Firstly, it limits the ability of a startup labelled as township tech to grow and access funding from investors. Which investor in his right mind will invest seriously in a startup that is labelled “township tech”.

Whoever coined this may have done so with good intentions, unfortunately, the unintended consequences will not do justice to young people in townships solving real challenges in society.

The truth of the matter is that there’s no such thing called township tech in the same way that there’s no “yuppie tech”.

What we have are edu tech, health tech, fintech startups that are solving education, health and financial challenges in the township environment.

A health or education challenge in a township may have minor differences with a similar challenge elsewhere but it is still a health or education issue. To categorise health solutions with a health tech label irrespective of where they occur is the correct way to label such solutions.

Economic development practitioners should be careful of marginalising people and entrepreneurs around historical terms in the interest of accessing short term funding.

Technological innovations coming out of townships should be categorised correctly to receive global recognition and support. Local townships should be considered hotbeds of innovation.

Many in the startup ecosystem have ignored townships instead they focused on corporate business challenges to solve. This approach is limiting the quality of innovation coming out of South Africa.

If this part of the world is to be truly innovative it will have to solve local challenges that may also be present in other parts of the world. This is not just a challenge for startups, it is a challenge for universities with tech startup programmes designed to turn research into commercially viable startups and products.

The University of Stellenbosch is a great example in this regard. Is there any reason why Stellenbosch University LaunchLab is not integrating itself into local townships to develop technology solutions with local communities? University of Johannesburg has done this via a programme led by Dr Thami Mazwai with a Soweto-based campus focused on entrepreneurship. More academic institutions should follow this fine example of being engaged institutions that are solving local challenges.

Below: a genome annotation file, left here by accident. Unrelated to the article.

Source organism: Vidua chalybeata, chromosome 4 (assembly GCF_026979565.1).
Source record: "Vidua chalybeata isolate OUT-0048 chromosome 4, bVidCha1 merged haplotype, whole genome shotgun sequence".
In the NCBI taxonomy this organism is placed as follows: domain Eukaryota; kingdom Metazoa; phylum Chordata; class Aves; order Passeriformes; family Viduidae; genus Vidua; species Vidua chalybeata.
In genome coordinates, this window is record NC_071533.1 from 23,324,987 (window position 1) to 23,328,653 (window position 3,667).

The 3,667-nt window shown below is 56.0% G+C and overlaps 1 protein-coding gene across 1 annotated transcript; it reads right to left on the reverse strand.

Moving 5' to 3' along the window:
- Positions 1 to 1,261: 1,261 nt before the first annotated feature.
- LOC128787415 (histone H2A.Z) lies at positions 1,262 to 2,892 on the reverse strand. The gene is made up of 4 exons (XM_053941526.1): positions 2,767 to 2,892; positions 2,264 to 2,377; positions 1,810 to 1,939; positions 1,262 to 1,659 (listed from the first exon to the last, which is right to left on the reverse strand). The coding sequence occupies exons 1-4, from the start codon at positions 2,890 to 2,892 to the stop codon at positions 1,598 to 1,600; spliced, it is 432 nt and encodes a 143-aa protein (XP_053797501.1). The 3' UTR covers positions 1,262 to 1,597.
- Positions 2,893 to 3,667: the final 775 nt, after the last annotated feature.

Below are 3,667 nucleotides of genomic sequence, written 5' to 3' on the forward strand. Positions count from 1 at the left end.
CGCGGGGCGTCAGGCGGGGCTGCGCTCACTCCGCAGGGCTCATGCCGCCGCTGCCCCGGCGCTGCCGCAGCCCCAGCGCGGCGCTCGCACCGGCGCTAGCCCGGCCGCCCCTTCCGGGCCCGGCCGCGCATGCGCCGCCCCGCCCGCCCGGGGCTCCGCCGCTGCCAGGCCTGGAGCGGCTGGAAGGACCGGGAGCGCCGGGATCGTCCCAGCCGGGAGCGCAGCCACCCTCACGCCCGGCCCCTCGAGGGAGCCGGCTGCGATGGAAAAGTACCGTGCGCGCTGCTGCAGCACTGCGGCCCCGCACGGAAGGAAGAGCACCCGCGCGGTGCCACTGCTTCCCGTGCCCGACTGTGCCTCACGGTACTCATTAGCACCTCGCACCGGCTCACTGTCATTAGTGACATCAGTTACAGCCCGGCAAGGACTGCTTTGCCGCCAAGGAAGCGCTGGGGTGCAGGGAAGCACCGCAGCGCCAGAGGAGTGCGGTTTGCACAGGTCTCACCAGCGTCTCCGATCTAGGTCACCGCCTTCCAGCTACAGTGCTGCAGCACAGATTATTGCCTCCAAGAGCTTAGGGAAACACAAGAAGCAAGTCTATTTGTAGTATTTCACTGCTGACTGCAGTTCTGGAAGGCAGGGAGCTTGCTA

In Stellenbosch there are communities in Kayamandi, Idas Valley and Cloetesville that can benefit from local tech startups that can develop tech and solve local challenges. Ideally these tech startups should come from local communities and supported by local institutions such as the university, local government and more importantly businesses.

This approach will not only enable South Africa to develop cutting edge solutions but innovations that will make the world a better place.

Kenya showed the world what it means to solve a local banking challenge through the development of a fintech solution, M-Pesa. This solution, although inspired by Kenya challenges, became a solution that could be applied in other parts of the world.

Instead of just labelling tech solutions coming out of townships as township tech we should embrace townships and innovations that will come out of these environments.

As a starting point, it’s time we start remaking a single township in South Africa to become an example of what it takes to use technology to solve challenges in society. This township can serve as a lab for tech innovations not just for townships but for society as a whole.

This process will require some form of participation by local universities, municipalities and business. Once this is accomplished it can then be replicated to other townships and communities.

This would be a meaningful way of embracing townships through technology instead of just branding some startups as “township tech” for short term benefits.

Wesley Diphoko is the Editor-In-Chief of FastCompany (SA) magazine.

He hosts weekly @TwitterSpaces on technology and innovation, you can follow him on Twitter via: @WesleyDiphoko

05.27.22

How to build an African Metaverse?

BY Wesley Diphoko 3 MINUTE READ

Tony Fadell, the person who played a critical role in creating the iPod together with the iPhone, raised concerns about the focus on creating the metaverse. Instead, he suggested that there should be more focus on solving the physical world problems. This view is correct as far as the manner in which global (mainly US) tech companies are building the metaverse. His warning should serve as the red light to African entities and others that are replicating the US Tech approach in building the metaverse. Some who claim to be building the metaverse in the African continent are missing critical elements in the process of building the African metaverse. Here’s what needs to be considered in the process of building the African metaverse:

For the first time in the history of technology, the African continent has an opportunity to build and make a dent in the technological space. Currently, global tech companies dominate this space in terms of critical technologies that are required to build the metaverse. Meta has hardware and social platforms to leverage. Apple has software, hardware capability, and an ecosystem of users. Microsoft has hardware and software as well as market products in the gaming space that can be converted into becoming a critical foundation in building the metaverse. No one of them can claim to own or possess the African market yet.